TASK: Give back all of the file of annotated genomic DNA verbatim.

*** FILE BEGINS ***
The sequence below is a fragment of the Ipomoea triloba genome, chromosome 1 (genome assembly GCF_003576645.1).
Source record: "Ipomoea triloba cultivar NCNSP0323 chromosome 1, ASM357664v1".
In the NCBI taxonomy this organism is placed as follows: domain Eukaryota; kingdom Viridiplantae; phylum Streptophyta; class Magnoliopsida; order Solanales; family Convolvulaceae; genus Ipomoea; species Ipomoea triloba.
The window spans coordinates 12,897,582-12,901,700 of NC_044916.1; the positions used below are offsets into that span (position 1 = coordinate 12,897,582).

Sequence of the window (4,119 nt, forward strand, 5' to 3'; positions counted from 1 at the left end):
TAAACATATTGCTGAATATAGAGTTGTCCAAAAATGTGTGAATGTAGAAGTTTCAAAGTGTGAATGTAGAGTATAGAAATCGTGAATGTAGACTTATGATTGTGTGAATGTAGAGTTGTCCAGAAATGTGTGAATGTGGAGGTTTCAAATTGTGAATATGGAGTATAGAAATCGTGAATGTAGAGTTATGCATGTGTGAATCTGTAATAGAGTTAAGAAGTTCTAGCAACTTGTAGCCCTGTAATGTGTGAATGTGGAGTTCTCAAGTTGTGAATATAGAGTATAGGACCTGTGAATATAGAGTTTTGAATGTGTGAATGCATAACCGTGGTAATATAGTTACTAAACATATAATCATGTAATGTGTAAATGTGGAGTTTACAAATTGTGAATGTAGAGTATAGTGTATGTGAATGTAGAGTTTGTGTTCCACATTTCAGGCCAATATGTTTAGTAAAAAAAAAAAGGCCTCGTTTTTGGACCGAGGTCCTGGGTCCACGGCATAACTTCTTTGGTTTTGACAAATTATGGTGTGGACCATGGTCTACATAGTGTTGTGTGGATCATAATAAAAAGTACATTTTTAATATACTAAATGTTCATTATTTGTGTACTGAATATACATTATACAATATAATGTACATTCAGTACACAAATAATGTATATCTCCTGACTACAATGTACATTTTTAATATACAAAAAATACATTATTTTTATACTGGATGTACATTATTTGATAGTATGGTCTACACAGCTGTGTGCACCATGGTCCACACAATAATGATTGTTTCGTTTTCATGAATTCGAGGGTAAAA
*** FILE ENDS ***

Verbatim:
The sequence below is a fragment of the Ipomoea triloba genome, chromosome 1 (genome assembly GCF_003576645.1).
Source record: "Ipomoea triloba cultivar NCNSP0323 chromosome 1, ASM357664v1".
In the NCBI taxonomy this organism is placed as follows: domain Eukaryota; kingdom Viridiplantae; phylum Streptophyta; class Magnoliopsida; order Solanales; family Convolvulaceae; genus Ipomoea; species Ipomoea triloba.
The window spans coordinates 12,897,582-12,901,700 of NC_044916.1; the positions used below are offsets into that span (position 1 = coordinate 12,897,582).

Sequence of the window (4,119 nt, forward strand, 5' to 3'; positions counted from 1 at the left end):
TAAACATATTGCTGAATATAGAGTTGTCCAAAAATGTGTGAATGTAGAAGTTTCAAAGTGTGAATGTAGAGTATAGAAATCGTGAATGTAGACTTATGATTGTGTGAATGTAGAGTTGTCCAGAAATGTGTGAATGTGGAGGTTTCAAATTGTGAATATGGAGTATAGAAATCGTGAATGTAGAGTTATGCATGTGTGAATCTGTAATAGAGTTAAGAAGTTCTAGCAACTTGTAGCCCTGTAATGTGTGAATGTGGAGTTCTCAAGTTGTGAATATAGAGTATAGGACCTGTGAATATAGAGTTTTGAATGTGTGAATGCATAACCGTGGTAATATAGTTACTAAACATATAATCATGTAATGTGTAAATGTGGAGTTTACAAATTGTGAATGTAGAGTATAGTGTATGTGAATGTAGAGTTTGTGTTCCACATTTCAGGCCAATATGTTTAGTAAAAAAAAAAAGGCCTCGTTTTTGGACCGAGGTCCTGGGTCCACGGCATAACTTCTTTGGTTTTGACAAATTATGGTGTGGACCATGGTCTACATAGTGTTGTGTGGATCATAATAAAAAGTACATTTTTAATATACTAAATGTTCATTATTTGTGTACTGAATATACATTATACAATATAATGTACATTCAGTACACAAATAATGTATATCTCCTGACTACAATGTACATTTTTAATATACAAAAAATACATTATTTTTATACTGGATGTACATTATTTGATAGTATGGTCTACACAGCTGTGTGCACCATGGTCCACACAATAATGATTGTTTCGTTTTCATGAATTCGAGGGTAAAA